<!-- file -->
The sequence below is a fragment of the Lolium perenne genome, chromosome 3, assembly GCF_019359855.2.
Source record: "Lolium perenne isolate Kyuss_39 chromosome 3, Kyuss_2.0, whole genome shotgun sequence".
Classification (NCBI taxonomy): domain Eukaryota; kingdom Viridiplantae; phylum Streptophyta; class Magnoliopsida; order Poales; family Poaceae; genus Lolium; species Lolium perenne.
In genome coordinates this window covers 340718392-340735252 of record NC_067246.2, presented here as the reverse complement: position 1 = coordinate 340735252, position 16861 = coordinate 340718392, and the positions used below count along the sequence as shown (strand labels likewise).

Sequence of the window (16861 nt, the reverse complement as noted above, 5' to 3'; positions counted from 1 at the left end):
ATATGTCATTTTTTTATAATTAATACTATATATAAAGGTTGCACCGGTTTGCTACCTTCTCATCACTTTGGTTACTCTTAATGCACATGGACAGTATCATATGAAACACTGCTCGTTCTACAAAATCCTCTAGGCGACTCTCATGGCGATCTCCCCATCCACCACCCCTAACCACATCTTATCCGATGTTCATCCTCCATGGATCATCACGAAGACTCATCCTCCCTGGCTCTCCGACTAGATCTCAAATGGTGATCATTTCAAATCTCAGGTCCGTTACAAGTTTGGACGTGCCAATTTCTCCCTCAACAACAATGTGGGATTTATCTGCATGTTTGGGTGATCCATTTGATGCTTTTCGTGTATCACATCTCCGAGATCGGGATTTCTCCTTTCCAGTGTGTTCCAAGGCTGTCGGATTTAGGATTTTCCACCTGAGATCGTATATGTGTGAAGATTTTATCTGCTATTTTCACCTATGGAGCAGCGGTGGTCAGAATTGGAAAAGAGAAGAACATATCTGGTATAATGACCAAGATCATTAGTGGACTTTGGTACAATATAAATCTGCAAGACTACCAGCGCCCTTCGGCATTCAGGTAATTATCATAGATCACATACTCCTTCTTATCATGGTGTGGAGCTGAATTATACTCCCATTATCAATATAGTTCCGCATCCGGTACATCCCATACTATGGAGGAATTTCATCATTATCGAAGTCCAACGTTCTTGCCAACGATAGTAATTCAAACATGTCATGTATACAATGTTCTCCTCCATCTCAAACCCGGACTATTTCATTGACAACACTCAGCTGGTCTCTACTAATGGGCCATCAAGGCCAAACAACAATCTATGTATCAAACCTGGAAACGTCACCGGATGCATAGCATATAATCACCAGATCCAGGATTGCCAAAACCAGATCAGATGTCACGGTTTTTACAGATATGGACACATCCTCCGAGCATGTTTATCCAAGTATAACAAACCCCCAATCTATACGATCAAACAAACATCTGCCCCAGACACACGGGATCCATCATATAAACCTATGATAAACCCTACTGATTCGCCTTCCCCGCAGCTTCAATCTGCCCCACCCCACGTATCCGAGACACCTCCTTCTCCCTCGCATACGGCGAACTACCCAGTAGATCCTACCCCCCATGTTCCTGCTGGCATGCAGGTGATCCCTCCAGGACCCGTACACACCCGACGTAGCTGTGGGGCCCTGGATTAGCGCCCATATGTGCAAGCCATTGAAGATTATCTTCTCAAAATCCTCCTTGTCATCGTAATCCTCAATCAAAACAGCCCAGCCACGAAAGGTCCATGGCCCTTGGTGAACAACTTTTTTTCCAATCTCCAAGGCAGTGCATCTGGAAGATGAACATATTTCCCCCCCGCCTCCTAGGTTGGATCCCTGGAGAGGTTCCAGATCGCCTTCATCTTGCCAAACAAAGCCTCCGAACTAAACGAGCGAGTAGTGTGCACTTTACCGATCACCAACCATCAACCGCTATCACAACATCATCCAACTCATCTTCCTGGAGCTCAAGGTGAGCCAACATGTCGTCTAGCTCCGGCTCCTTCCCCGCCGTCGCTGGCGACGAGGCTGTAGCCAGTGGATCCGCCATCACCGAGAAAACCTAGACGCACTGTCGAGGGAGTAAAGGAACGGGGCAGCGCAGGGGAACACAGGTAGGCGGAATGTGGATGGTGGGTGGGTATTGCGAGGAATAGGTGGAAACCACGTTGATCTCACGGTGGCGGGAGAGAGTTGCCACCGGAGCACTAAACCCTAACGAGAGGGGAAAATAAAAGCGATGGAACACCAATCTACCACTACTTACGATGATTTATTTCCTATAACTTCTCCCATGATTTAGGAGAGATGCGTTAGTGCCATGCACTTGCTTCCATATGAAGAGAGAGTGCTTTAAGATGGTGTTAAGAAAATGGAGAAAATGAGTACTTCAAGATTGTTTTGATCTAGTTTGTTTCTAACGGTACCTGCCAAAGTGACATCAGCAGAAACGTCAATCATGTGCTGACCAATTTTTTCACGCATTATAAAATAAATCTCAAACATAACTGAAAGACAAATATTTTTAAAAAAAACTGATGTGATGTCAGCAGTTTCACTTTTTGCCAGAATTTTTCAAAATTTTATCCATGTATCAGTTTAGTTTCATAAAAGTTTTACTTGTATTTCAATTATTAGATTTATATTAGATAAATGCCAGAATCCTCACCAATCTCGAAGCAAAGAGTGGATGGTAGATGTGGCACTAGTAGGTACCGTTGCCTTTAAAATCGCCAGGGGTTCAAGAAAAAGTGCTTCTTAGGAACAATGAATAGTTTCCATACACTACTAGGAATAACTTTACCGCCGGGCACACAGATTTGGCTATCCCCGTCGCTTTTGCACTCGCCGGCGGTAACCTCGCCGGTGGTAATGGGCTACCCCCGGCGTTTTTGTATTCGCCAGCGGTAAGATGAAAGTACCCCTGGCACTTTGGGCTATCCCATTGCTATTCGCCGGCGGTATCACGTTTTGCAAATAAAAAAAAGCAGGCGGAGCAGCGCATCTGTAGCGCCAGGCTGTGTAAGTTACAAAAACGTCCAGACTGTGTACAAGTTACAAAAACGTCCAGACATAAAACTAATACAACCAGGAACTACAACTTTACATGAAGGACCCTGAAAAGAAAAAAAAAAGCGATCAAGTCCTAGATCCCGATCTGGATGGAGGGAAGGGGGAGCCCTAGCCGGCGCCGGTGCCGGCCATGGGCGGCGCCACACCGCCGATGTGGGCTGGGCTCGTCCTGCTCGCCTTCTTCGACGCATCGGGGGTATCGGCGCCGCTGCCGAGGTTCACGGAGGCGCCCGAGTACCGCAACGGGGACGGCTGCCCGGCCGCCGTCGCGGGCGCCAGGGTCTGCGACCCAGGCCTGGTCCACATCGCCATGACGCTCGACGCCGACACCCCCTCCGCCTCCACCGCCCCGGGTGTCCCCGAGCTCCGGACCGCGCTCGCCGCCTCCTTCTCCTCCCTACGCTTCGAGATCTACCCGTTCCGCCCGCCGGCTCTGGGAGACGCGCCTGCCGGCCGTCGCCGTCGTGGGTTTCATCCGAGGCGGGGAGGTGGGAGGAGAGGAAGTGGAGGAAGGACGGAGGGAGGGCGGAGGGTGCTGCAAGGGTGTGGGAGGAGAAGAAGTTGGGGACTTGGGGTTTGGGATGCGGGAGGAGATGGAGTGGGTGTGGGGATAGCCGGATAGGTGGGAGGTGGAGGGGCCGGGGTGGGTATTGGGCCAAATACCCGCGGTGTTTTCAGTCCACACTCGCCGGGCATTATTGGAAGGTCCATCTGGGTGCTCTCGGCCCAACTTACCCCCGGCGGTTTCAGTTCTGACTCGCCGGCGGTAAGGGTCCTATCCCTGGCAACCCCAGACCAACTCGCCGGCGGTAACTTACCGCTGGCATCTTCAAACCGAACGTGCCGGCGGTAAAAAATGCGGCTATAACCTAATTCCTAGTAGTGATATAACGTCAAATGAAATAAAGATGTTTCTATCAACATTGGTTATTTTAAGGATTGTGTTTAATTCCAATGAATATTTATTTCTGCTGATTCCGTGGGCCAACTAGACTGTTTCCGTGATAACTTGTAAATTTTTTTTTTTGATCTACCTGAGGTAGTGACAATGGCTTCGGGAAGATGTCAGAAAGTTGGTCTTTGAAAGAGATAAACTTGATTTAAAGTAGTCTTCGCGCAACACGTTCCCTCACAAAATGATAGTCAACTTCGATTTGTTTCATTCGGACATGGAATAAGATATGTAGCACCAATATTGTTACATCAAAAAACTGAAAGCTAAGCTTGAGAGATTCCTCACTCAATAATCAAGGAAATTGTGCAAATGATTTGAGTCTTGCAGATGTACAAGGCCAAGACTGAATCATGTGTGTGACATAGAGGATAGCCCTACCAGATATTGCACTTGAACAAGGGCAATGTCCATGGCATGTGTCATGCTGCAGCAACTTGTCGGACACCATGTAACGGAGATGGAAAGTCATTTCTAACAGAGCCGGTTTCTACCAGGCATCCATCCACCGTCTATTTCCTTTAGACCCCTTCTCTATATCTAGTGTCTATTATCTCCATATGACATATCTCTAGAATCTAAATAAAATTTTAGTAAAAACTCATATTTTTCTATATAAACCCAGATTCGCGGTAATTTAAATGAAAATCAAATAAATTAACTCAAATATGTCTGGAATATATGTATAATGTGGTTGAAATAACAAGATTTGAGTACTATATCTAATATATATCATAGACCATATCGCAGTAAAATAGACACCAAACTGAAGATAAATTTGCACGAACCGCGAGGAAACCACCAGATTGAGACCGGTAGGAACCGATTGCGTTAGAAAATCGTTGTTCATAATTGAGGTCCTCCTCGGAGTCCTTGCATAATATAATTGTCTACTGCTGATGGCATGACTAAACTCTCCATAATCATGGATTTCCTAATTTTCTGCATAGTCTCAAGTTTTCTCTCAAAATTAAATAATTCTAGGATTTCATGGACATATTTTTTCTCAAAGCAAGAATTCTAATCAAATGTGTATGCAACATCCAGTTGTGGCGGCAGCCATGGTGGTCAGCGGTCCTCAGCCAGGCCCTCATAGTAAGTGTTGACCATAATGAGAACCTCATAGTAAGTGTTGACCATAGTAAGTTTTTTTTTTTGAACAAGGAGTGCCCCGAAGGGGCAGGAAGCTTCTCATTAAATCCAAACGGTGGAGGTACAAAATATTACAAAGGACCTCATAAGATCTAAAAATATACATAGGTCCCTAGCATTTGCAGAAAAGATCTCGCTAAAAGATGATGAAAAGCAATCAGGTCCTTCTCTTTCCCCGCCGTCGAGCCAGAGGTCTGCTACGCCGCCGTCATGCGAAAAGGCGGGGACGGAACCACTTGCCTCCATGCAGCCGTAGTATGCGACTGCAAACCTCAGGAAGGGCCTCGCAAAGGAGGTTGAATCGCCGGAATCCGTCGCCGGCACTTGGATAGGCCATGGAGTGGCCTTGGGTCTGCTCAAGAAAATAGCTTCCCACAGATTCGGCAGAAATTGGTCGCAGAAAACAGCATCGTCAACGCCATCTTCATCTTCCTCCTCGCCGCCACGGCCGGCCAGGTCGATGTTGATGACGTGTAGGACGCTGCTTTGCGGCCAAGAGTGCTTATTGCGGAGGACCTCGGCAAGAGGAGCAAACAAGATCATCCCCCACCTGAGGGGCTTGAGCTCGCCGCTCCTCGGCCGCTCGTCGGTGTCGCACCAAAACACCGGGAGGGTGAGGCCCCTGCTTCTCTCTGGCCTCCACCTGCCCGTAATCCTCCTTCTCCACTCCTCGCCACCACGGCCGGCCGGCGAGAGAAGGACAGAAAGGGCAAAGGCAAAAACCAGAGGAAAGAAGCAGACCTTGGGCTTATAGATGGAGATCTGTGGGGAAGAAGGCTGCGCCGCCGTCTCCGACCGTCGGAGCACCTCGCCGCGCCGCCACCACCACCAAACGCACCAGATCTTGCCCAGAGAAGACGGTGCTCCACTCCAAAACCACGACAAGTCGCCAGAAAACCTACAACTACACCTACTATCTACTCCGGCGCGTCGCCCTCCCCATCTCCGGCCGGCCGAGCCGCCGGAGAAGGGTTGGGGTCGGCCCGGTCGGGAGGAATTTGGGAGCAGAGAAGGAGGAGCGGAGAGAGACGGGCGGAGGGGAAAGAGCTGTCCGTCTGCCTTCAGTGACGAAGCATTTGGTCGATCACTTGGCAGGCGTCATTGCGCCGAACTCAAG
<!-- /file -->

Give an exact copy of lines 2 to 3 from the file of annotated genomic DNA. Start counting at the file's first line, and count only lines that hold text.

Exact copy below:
Source record: "Lolium perenne isolate Kyuss_39 chromosome 3, Kyuss_2.0, whole genome shotgun sequence".
Classification (NCBI taxonomy): domain Eukaryota; kingdom Viridiplantae; phylum Streptophyta; class Magnoliopsida; order Poales; family Poaceae; genus Lolium; species Lolium perenne.